Mandrax – Roussel Laboratories made the first ever Mandrax in 1965 through the combination of antihistamine and Methaqualone. It has become the sixth-bestselling sedative in the USA and a popular recreational under the name “mandrake” or mandrix.” Although the production and sale of Mandrax was completely banned in the 1980s, it was continuously sold in South Africa until 2005. Some African countries, which housed labs producing Mandrax, include Kenya, Mozambique, Swaziland, Tanzania, and Zambia. The unmonitored export of ingredients that are used to make the drug from southern Asia also led to the production of various bogus Methaqualone pills in the black market.
Quaalude – This drug is the most addictive brand of Methaqualone, which became popular in the late 1960s and 1970s. It was legally sold in pharmacies around the US and became one of the favorite recreational drugs among college students. They used to call the habit of abusing Quaalude “luding out.” Quaalude is also popular during discos and sexual activity as it lowers inhibition and increases euphoria. However, individuals who awaken from Quaalude-induced sleep typically have trouble remembering the events that happened before taking the drug.
Bootleg – This is a counterfeit Methaqualone made by chemist after the production and sale of Methaqualone was completely banned in all pharmacies in the mid 1980s. This type of drug does not contain any Methaqualone at all but contains poisonous doses of antihistamines, analgesics, anesthetics, barbiturates, diuretics, decongestants, sugar, and other fillers. Taking bootleg may not cause any reaction at all. Depending on the type of ingredients used, an individual can also experience drowsiness or euphoria. The most dangerous side effect of bootleg is death.
Different Uses of Methaqualone
Methaqualone is used in two different ways. In the 1960s, when the drug was at its peak of popularity, it was trusted and prescribed by doctors and stress clinics. However, after the drug has been completely banned from the country, the recreational use of the drug is all that remained.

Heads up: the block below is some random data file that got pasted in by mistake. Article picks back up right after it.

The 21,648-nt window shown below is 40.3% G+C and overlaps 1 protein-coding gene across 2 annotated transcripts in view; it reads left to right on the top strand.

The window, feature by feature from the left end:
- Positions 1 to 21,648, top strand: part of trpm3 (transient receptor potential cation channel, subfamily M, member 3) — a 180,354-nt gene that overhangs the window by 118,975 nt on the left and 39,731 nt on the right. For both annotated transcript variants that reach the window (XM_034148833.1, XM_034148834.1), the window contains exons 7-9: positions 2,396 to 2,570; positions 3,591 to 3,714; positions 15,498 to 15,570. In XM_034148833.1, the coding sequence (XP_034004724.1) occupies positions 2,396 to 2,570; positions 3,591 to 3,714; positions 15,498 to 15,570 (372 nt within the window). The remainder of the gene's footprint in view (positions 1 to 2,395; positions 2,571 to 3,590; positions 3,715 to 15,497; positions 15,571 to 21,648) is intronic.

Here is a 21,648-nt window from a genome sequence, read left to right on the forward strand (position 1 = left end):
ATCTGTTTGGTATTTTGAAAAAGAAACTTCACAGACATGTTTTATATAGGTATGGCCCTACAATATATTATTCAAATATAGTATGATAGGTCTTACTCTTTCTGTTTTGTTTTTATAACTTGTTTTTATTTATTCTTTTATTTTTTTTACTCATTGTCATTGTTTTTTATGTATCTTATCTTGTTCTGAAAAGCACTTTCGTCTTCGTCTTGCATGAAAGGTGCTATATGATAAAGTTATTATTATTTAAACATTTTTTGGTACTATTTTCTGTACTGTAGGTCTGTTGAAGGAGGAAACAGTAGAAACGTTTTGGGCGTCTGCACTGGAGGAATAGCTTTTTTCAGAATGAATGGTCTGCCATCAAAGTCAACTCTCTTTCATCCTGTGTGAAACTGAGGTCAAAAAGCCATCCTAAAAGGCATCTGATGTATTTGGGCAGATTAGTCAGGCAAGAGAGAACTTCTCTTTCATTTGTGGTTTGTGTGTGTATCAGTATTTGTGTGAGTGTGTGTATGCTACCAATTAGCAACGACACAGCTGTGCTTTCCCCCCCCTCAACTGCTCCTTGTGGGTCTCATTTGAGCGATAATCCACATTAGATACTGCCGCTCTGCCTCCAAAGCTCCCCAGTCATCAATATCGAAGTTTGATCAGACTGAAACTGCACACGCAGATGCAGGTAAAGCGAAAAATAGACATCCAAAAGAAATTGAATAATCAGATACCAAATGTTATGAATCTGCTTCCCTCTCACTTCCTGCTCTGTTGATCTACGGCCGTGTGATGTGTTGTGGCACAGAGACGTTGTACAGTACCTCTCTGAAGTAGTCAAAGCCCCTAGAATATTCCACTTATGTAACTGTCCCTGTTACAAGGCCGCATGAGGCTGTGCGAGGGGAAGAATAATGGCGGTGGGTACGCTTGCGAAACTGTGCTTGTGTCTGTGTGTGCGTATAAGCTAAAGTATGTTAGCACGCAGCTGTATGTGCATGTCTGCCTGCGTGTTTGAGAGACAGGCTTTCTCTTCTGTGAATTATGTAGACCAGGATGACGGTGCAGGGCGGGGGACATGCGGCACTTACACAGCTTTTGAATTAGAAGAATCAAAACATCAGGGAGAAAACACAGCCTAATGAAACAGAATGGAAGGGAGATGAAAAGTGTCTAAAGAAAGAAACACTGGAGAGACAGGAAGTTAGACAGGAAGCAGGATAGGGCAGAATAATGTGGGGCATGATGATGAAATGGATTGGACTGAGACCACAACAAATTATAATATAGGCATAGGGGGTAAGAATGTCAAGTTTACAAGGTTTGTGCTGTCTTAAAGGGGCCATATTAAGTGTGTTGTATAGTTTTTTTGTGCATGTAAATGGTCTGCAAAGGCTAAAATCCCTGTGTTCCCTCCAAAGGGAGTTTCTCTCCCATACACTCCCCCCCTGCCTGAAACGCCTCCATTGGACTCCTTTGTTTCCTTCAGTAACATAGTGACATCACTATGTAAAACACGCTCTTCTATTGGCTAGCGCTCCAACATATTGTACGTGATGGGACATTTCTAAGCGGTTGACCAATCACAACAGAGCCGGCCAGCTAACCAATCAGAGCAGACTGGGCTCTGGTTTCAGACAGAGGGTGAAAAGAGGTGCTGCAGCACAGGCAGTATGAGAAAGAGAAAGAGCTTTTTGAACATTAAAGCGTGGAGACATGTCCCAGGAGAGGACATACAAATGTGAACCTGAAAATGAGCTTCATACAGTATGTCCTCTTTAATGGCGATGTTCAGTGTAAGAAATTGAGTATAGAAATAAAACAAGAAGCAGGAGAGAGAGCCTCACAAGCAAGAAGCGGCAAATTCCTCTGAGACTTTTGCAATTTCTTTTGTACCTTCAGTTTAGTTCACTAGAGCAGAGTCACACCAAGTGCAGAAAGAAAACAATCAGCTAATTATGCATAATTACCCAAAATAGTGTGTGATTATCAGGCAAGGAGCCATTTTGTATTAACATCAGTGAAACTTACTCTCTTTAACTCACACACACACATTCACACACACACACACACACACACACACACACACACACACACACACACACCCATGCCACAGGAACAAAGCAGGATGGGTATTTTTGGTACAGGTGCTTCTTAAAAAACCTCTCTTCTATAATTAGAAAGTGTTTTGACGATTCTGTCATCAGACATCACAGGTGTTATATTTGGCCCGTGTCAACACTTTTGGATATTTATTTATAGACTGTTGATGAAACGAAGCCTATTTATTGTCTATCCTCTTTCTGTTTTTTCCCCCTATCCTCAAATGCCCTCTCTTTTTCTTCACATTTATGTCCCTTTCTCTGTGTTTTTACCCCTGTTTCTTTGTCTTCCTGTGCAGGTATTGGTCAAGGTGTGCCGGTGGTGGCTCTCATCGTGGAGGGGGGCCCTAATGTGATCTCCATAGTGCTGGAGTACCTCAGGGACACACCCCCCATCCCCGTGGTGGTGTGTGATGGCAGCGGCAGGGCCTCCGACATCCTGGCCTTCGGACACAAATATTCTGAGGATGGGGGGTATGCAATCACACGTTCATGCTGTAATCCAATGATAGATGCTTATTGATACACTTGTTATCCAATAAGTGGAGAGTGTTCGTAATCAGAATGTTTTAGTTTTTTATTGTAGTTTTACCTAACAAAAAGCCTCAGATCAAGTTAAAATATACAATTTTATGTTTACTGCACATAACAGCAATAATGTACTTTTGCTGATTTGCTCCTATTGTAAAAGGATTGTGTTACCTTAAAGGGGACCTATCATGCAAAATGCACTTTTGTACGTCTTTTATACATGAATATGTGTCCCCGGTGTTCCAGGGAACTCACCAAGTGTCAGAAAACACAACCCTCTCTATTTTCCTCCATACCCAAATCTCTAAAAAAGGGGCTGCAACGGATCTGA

Methaqualone was mainly used as tranquilizers. Doctors used to prescribe an adequate dose of Methaqualone to patients who were suffering from paranoia, hypertension, and nervous break-down. It was also given to people who had anxiety attacks and sleep problems. It typically causes relaxation, drowsiness, and sometimes a feeling of euphoria, which will allow an individual to relax and rest. As an effective sedative and anxiolytic, it was also used as anesthesia before a surgery.
In the late 1970s, Methaqualone was used by teenagers in night clubs. It was also called as a disco biscuit because of its euphoric effect, which made people happier and more energetic. In Manhattan, there were so-called “juice bars”, some sorts of disco bars that only catered to people who wanted to dance on Methaqualone. The drug was also used during sexual activities. College students used to call it as “love drug”, which could effectively increase libido and heightened sensitivity.
Routes of Administration
There are only two known ways of how abusers take Methaqualone. It can be taken orally or by means of smoking. Drug abusers usually take the drug in tablet form right after buying it from the different sources. It creates a variety of effects, such as light sedation, euphoria, and drowsiness.
In South Africa, people blend Methaqualone, particularly the Mandrax, with cannabis (marijuana) and tobacco. They used to crush the white tablet and mixed it with a pipe of marijuana, and named it as the “white pipe.” Since this was the cheapest type of drug available in the area, it became the preferred drug of the lower-income populations of the South African society.
Effects of Methaqualone